COUNCIL has adopted a Redland City Plan but will work on an amendment to make lot sizes less than 400 square metres less likely in established residential neighbourhoods.
Mayor Karen Williams said amendments would be put before council on October 10, just two days after the plan comes into effect.
“Subject to agreement to go forward, the package of amendments will be submitted for community consultation and if agreed, will be submitted to the minister for approval to adopt as amendments to the Redland City Plan,” Cr Williams said.
She said council would now start work to strengthen the 400 square metre minimum lot size in low-density residential zones.
“While the new Redland City Plan will already make it very unlikely that new residential low-density blocks of less than 400 square metres could be created in established neighbourhoods, council will request changes to further ensure that minimum lot size in those areas.”
C Williams said the community had said during consultation that older developed areas should not have smaller lots.
She said a proposed amendment would be sought to guarantee the minimum lot sizes.
“The new Redland City Plan is already tougher on small lot sizes providing much less scope than the existing planning scheme for lot sizes less then 400 square metres to be approved across the city,” Cr Williams said.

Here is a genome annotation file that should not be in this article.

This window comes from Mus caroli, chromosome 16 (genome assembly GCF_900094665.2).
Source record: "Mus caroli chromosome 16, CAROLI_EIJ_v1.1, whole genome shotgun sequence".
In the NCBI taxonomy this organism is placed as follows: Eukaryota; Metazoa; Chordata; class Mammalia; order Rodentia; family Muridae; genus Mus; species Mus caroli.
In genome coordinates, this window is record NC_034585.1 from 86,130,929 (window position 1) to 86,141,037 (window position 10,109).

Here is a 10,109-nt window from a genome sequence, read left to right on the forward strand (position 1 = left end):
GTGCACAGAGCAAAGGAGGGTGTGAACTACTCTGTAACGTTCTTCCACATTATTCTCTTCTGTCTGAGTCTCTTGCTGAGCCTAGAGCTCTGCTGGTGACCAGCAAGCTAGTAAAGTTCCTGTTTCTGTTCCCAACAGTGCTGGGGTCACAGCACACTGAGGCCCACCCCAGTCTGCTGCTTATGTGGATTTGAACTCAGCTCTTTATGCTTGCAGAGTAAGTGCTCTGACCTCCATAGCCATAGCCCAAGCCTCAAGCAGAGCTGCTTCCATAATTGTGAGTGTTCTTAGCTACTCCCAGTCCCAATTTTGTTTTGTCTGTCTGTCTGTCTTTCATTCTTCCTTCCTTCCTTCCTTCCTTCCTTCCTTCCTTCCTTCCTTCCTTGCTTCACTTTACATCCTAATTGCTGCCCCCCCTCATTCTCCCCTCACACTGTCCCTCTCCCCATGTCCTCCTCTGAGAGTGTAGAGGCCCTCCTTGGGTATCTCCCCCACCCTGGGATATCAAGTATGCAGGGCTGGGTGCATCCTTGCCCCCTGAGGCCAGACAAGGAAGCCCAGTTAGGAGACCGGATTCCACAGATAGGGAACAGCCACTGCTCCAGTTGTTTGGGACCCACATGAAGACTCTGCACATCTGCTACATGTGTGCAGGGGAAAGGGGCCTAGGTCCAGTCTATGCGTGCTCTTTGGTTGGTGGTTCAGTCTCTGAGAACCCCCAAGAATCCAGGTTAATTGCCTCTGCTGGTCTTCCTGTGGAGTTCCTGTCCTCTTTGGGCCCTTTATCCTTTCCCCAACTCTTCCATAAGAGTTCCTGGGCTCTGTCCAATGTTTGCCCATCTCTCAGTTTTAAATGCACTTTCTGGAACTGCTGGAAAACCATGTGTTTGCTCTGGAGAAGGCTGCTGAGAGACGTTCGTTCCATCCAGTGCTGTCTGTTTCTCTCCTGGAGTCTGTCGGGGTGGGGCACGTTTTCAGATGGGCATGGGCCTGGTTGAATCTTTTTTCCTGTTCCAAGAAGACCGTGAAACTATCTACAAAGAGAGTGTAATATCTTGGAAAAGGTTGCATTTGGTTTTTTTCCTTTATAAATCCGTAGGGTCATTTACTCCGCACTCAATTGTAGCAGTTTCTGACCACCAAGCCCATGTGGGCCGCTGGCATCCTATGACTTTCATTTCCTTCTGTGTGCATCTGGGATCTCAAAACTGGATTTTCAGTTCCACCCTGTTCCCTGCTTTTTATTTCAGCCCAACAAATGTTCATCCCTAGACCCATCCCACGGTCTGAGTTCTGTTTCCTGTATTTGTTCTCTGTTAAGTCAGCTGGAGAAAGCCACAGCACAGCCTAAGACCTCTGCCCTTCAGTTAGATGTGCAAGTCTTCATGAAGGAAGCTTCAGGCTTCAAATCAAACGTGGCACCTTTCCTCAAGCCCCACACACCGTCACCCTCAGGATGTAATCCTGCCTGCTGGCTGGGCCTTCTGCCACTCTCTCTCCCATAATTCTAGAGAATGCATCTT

Planning Minister Cameron Dick had told council he would consider and fast-track amendments that met the legal requirements of the Planning Act.
His comments came after council adjourned a previous meeting for two weeks after Cr Murray Elliott called on Capalaba MP Don Brown to ask the planning minister to change conditions that Mr Dick had required.
Mr Dick had told council that it had to amend the plan to state that some blocks could be reduced below 400 square metres if “the resultant lots are consistent with the density and character of the surrounding established neighbourhood”.
The process to develop the plan started five years ago and included 11 weeks of community consultation.
Cr Paul Gleeson voted for the plan but said it was “disgusting” that the state dictated its contents.
“It is the Redland City’s planning scheme not the state’s,” he said.
Crs Wendy Boglary and Paul Bishop voted against the plan. Cr Boglary said the plan should include aspects like environmental and heritage values, transport plans and employment.
“I was not prepared to place my name to it until the values of the community were included,” she said.
“The development assessment aspects were thoroughly resourced and completed so equal value should have been placed on what retains the city's character and liveability.”
Cr Williams said the plan provided flexibility for CBD development and investment and made it easier to start a rural enterprise and encouraged economic activity on the Southern Moreton Bay Islands.
“The document itself is a major simplification of the planning scheme document,” she said.
“It is easier to understand and use, removing duplicated content and adopting language and terminology consistent with other planning schemes across the state.
“At the same time, the new plan is backed by rigorous science and detailed mapping to support accurate and sensible zoning and overlays.
“The enhanced mapping provides a stronger basis for the identification of hazards areas and for accurate identification and protection of the city’s environmental values including waterways and wildlife corridors.”